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Late Start of Tax Filing Season Will Affect Availability of IRS Data Retrieval Tool
The Internal Revenue Service (IRS) announced on Tuesday that it won’t begin accepting 2012 tax returns until January 30, which will delay the availability of data through the Department of Education’s (ED) data retrieval tool (DRT) for the 2013-14 FAFSA. The January 30 start-up date is eight days later than originally planned due to the January 2 enactment of tax law changes made to resolve the "fiscal cliff."
The DRT is scheduled to go live for the 2013-14 award year on February 3. However, since tax data is generally not available for retrieval for at least three weeks after a tax return is electronically filed, the earliest that the DRT will have 2012 tax information available for retrieval will be late February.
Verification rules require that applicants selected for verification who are also tax filers must either use the DRT or provide the school with an IRS Tax Return Transcript, except under very limited circumstances. In GEN-12-07 and subsequently in a November 2 electronic announcement, ED allowed schools to accept a signed copy of the relevant 2011 IRS Tax Return as acceptable verification documentation for the 2012-13 award year from applicants who had attempted unsuccessfully to use the DRT or to obtain an IRS Tax Return Transcript. To date, ED has not extended this guidance to the 2013-14 award year.
Direct Loan Interest Rates and Changes to Student Eligibility for the Direct Subsidized Loans
On July 6, 2012, President Obama signed Public Law 112-141 that included a one-year extension of the 3.4 percent interest rate that has applied to Direct Subsidized Loans made to undergraduate students since July 1, 2011. With this action, the interest rate on any Direct Subsidized Loan first disbursed on or after July 1, 2012 and before July 1, 2013 will be 3.4 percent.
The 3.4 percent interest rate applies only to Direct Subsidized Loans made to undergraduate students. The interest rate on Direct Unsubsidized Loans made to both undergraduate and to graduate or professional students remains at 6.8 percent. As explained in an earlier announcement, graduate and professional students are not eligible for Direct Subsidized Loans for loan periods beginning on or after July 1, 2012.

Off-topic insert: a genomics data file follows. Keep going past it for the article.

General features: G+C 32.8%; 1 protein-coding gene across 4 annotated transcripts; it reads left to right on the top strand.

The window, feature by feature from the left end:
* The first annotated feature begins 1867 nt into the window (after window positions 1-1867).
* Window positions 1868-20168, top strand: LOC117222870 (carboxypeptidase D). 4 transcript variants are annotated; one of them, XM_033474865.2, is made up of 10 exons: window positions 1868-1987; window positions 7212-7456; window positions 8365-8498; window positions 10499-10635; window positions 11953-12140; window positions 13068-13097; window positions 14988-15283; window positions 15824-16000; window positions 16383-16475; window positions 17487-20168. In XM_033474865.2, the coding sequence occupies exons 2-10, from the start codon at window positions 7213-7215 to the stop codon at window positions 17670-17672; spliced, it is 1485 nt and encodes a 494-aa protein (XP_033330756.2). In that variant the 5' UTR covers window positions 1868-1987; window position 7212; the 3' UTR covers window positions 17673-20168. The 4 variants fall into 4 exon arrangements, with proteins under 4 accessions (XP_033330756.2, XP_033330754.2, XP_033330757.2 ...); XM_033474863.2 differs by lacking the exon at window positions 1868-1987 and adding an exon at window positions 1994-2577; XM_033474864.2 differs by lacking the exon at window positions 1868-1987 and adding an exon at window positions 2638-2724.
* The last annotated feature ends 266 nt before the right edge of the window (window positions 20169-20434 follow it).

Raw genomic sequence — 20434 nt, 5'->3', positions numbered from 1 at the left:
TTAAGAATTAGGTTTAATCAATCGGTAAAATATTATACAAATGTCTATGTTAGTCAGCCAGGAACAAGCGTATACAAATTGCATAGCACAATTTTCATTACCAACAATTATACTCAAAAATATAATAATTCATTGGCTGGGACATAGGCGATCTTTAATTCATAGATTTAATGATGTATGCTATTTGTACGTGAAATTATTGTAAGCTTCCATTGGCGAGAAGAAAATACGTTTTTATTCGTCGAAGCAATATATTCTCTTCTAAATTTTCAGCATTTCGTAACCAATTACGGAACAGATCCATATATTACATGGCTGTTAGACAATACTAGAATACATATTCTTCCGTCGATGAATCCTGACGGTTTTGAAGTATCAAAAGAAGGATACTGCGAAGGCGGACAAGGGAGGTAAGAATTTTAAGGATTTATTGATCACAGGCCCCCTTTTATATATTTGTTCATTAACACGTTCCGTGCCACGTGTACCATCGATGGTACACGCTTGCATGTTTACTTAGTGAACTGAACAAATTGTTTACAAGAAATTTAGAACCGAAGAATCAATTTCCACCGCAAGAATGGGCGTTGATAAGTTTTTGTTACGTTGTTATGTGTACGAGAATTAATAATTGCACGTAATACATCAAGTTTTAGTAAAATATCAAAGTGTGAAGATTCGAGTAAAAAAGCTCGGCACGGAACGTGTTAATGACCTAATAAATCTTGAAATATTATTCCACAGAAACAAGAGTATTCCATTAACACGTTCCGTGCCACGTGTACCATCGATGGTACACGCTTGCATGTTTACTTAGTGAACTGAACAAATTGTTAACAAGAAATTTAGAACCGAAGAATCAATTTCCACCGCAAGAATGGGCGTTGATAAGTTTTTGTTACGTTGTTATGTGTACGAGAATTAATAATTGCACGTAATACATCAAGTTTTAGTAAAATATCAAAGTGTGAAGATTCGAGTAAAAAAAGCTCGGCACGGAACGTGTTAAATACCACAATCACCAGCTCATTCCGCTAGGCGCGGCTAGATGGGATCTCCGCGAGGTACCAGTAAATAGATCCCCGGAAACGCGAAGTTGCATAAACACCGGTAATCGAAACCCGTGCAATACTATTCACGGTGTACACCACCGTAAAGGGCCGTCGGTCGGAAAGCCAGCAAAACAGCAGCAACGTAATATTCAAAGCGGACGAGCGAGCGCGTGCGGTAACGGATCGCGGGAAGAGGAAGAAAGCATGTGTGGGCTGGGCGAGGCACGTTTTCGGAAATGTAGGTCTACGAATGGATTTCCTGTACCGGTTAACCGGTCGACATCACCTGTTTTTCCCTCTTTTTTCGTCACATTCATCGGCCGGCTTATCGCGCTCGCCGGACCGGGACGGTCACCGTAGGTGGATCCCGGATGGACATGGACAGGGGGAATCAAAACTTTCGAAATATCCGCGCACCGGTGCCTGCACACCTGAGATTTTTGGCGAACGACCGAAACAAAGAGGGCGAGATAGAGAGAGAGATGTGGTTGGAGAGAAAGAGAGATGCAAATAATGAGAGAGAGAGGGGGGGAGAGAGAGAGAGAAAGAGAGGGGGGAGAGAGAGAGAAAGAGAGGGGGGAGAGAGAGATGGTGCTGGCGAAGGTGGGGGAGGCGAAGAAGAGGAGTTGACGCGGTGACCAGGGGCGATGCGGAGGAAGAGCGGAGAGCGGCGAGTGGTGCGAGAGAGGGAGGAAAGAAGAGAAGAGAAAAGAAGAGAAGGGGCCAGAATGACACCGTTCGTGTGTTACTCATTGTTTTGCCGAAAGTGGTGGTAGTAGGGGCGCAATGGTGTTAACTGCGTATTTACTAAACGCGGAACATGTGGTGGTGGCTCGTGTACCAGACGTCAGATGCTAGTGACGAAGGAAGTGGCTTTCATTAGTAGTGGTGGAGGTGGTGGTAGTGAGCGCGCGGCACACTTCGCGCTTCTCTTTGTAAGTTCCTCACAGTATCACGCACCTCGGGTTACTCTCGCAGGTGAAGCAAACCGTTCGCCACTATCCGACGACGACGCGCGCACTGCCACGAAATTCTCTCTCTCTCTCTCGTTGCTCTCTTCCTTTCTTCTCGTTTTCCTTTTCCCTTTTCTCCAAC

Public Law 112-141 also includes a new limit on eligibility for Direct Subsidized Loans for new borrowers on or after July 1, 2013. A new borrower on or after July 1, 2013 will not be eligible for new Direct Subsidized Loans if the period during which the borrower has received such loans exceeds 150 percent of the published length of the borrower’s educational program. The law also provides that a borrower reaching the 150 percent limit becomes ineligible for interest subsidy benefits on all Direct Subsidized loans first disbursed to that borrower on or after July 1, 2013. We will provide further information on this as it becomes available.
Tax Benefits for Education Costs
"Attention college students and their parents: There are two tax credits offered for postsecondary education," Fox Business reports. "Money used toward tuition, course materials, fees, books, and equipment can be considered for either the American Opportunity Credit or the Lifetime Learning Credit. Money spent on room and board is not eligible for either tax credit. Almost every college, university, vocational school or other postsecondary institution eligible to participate in a student aid program administered by the Department of Education qualifies. Even some foreign schools qualify. In fact, the school should be able to tell you whether attendance at their institution makes you eligible to take either credit."
Changes in State-Based Aid for NC Residents Planned in 2012-2013
Salem College students who are North Carolina residents will experience significant changes in state-based financial aid as a result of cuts made by the N.C. General Assembly.
The N.C. General Assembly made $35 million in cuts to state funding for independent colleges and universities across the state. These cuts were part of $925 million in funding cuts for education, including for public universities.
Beginning in the 2012-13 academic year, the following scholarships and grants will no longer be available:
- N.C. Legislative Tuition Grant (NCLTG)
- N.C. Contractual Scholarship Funds (NC SCF)
- N.C. Lottery Scholarship
In their place will be a single need-based scholarship, the NC Need-Based Scholarship. Therefore, please be aware that students who have traditionally received the NCLTG may no longer be eligible for a state grant under the new program.